Anyone who's ever read my writing knows I have an underlying sense of snide... Is it humor? Or sarcasm? Or scattered brain cell patterns from working with too many chemicals and inhaling too much hair spray?But funny? I'm not so sure. Lately, maybe more so than ever.  Nevertheless, I was a reader (and, also apparently a drinker) before I was a writer.

I belonged to Harlequin's "books of the month club". Not sure what it's really called. But I got additional gifts when they arrived. Purple wine glasses I had to use while I read the books they sent. I had a book a day habit and the purple glass always looked full ... too bad it wasn't. My wine habit couldn't keep up with my reading or I'd pass out before I finished the book...and four books, Harlequin? That didn't keep me satisfied. I went to the used book store to supplement my reading addiction, ordered books online, and then discovered a few small ebook presses. Whala! I would never go without something to read again...and I could download at 2 AM! Book two in the series completed? Ah! Book three is available immediately! Yea.

Soon, the series didn't satisfy, the authors couldn't write fast enough, I'd imagined the story twist differently, the characters reactions differently, and I had an idea...write it myself. At least I couldn't drink and type at the same time.

When I first began writing, one of my stylists suggested As The Chair Turns for a title, and with her blessings I am going to use it. The series was originally intended to be reality based and a serious, non-fiction fiction. I just couldn't do it. Fifty years in this business, in one capacity or another, didn't allow for it.

What I didn't suspect at the time was that:
1. I'd ever write it.
2. It would be paranormal.
3. It would be funny.

Karsley, "like Parsley," thank you.  Now that I'm finally going to use it, I hope you find it up to your title suggestion. I doubt Karsley ever suspected it would be something like this. But she has a great sense of humor so I think it will be perfect.

I'd started out writing romantic suspense, then for a while, found my niche in erotic paranormal romance. And I was pretty darned good at it, too. The only thing funny about that is the idea of me writing erotic anything. My husband suggested I write what I know. I have had one husband, five children, the beauty industry, and reality for experience. That was more what he had in mind. But hey, Problem was I read lots of fiction. Don't forget that book a day habit. And I read sexy fiction. Paranormal fiction.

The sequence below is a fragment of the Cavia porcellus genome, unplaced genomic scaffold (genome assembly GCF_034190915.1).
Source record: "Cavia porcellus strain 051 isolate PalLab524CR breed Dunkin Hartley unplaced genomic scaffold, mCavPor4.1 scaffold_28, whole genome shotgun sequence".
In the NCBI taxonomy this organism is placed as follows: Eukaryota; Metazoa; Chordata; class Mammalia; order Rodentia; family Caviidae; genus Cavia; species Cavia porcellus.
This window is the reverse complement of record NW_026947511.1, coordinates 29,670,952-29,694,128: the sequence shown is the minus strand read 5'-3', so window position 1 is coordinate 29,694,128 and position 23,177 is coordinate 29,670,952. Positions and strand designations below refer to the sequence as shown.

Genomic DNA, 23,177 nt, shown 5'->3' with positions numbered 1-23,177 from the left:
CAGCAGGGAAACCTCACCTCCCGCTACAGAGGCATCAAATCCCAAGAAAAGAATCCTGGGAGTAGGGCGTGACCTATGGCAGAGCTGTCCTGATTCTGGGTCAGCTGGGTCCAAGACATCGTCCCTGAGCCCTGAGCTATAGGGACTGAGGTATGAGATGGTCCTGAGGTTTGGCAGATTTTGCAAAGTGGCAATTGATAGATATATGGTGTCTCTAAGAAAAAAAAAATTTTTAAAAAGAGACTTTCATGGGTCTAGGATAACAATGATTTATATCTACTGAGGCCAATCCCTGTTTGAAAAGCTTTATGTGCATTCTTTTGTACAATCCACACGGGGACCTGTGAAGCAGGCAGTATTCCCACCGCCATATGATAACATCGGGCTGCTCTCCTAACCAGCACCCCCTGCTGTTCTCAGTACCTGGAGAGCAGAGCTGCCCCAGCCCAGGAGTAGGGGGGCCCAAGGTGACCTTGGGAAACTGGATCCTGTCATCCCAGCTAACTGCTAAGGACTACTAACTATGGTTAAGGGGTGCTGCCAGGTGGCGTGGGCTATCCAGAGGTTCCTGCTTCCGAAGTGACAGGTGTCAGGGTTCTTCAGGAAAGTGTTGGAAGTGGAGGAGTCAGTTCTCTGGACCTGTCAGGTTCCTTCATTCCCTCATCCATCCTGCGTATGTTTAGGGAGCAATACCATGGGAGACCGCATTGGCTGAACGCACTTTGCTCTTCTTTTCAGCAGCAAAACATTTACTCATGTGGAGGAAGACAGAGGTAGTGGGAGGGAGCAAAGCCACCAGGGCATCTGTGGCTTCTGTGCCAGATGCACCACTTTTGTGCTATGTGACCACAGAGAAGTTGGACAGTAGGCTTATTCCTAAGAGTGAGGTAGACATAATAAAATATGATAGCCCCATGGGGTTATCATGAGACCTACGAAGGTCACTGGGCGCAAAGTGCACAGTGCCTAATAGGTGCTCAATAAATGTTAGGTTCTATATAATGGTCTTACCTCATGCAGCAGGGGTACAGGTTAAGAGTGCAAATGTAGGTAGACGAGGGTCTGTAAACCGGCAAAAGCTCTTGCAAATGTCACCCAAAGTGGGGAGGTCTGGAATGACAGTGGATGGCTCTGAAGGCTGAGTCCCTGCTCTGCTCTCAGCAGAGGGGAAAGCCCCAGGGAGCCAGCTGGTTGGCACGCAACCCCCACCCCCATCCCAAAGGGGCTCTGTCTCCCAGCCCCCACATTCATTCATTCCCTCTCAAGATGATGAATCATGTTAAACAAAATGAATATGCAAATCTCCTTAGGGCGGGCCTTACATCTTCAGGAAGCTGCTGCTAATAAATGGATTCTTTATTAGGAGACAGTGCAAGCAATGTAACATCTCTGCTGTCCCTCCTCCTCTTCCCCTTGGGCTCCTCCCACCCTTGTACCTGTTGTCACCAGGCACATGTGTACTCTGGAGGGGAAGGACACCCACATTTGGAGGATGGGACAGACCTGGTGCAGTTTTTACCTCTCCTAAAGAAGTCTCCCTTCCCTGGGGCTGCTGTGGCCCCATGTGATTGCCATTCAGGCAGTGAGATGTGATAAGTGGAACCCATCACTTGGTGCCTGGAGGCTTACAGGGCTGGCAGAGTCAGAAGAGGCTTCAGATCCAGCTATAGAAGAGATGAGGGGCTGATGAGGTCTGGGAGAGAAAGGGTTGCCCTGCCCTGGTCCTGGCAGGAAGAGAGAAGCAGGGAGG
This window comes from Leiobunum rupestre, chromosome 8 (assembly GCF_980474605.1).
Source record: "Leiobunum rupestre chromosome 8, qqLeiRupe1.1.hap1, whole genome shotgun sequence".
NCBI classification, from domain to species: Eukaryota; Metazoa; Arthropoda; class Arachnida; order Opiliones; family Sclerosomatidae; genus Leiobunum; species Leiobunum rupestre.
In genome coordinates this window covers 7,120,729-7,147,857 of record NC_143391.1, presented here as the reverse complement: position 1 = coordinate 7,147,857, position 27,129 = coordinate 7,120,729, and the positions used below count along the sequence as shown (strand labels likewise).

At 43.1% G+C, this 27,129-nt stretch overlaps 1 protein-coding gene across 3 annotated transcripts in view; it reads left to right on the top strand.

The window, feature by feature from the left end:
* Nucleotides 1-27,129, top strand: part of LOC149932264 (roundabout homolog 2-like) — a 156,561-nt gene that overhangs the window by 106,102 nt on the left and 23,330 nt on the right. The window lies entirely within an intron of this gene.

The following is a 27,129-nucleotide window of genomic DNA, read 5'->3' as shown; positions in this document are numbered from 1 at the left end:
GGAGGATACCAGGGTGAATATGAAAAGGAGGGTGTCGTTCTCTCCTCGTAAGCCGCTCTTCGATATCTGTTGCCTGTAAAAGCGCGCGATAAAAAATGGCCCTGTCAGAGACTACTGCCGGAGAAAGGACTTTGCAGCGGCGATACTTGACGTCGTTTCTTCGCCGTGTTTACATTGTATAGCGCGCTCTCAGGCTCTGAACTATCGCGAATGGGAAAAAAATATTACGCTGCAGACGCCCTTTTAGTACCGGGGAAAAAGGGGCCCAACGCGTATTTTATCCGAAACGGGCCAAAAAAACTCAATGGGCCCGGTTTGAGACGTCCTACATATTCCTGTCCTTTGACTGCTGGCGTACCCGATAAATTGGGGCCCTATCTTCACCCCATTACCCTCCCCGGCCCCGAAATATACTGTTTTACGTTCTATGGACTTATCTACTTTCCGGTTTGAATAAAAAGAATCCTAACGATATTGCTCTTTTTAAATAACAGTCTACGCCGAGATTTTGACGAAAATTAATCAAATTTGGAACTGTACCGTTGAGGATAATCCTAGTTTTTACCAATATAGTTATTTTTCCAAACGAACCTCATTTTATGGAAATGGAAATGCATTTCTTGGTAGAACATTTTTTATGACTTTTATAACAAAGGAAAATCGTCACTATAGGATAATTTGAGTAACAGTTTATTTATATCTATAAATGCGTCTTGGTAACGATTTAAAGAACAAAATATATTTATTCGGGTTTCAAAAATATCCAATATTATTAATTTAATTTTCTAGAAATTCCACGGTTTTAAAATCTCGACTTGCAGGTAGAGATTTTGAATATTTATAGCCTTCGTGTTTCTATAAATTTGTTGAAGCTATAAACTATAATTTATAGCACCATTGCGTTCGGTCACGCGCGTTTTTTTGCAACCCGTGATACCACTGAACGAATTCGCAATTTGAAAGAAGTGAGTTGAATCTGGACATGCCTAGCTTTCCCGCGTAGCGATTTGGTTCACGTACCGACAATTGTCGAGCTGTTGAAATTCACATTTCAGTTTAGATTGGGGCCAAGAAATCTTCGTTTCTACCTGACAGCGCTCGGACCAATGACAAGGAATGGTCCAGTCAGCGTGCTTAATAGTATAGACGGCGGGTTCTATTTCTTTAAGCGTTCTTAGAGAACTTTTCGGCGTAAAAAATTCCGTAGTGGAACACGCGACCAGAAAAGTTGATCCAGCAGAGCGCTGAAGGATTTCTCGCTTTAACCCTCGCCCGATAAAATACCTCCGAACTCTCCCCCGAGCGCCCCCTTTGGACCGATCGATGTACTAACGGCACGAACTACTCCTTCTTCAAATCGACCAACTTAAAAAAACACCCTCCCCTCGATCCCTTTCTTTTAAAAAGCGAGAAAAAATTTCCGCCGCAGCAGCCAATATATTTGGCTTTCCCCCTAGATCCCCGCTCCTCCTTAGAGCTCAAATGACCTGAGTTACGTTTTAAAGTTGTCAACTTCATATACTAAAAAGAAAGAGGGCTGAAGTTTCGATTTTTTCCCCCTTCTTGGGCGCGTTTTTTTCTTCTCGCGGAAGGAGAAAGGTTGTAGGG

I guess he didn't expect me to stray off to my wild imaginary, sexy-shifter worlds. Uh-duh...that had become my escape reality. Who needed more of what I did every day? I refused to consider writing about the industry I'd been immersed in for...well...forever. (Fifty years is close enough to forever to qualify, I believe.)

 One morning I woke up with my hero and heroine in my head in a scene in a salon.  Deja vie. They were sexy. New addition. Nice. But they were funny. Too funny. I didn't write funny. I'm not funny ...or I wasn't, anyway.

i thought for a moment and suddenly realized in recent years,  I've started having comic-strip visions in my head when people speak or I read something. The intent changes and I see the hysterical side of life.  Everything has a humorous side, right? The visions I have usually include little clouds of dialogue pointing to the characters' (sometimes cartoon animals') heads. Often, I have to bite my tongue to stop the hee-haw response I feel swelling up inside me. You experience that too, don't you? No? I've wondered why my imagination for story-telling waited so long, but it was probably for the best while I was doing personal things to people's hair and bodies.

Here's an except from Hair of the Wolf from Book One of As the Chair Turns. To set up the scene, Dela is the only human working in Frankie de Wolf's world renowned salon and spa in Boca Raton, FL. They are going to a hair show in Vegas...Dela is the responsible one until the slot machines start singing...

All rights reserved Copyright 2017 Eliza March

...Our group filed past the flashing lights, then the digital billboards caught my attention. Suddenly, I had a change of heart. My gambling release switch flipped off and desire did a happy dance in my pants. Images of gyrating, shirtless men from “Down Under” put me in a different frame of mind.

Vegas. Sin City. I began thinking of all the potential sin and felt my lips curl. I was here to party. What happens here...yadda yadda yadda…right?

“Earth to Dela. Are you ready for a couple of those in your lap?” Selena, the female cat shifter, purred, pointing to the Chippendale poster.

Frankie didn’t look at me, waiting for my answer, but I noticed the way his ears perked up. They sort of twitched in my direction. I weighed my answer carefully, reconsidering my previous let-it-all-go moment, and just gave the shifter my non-commital smile.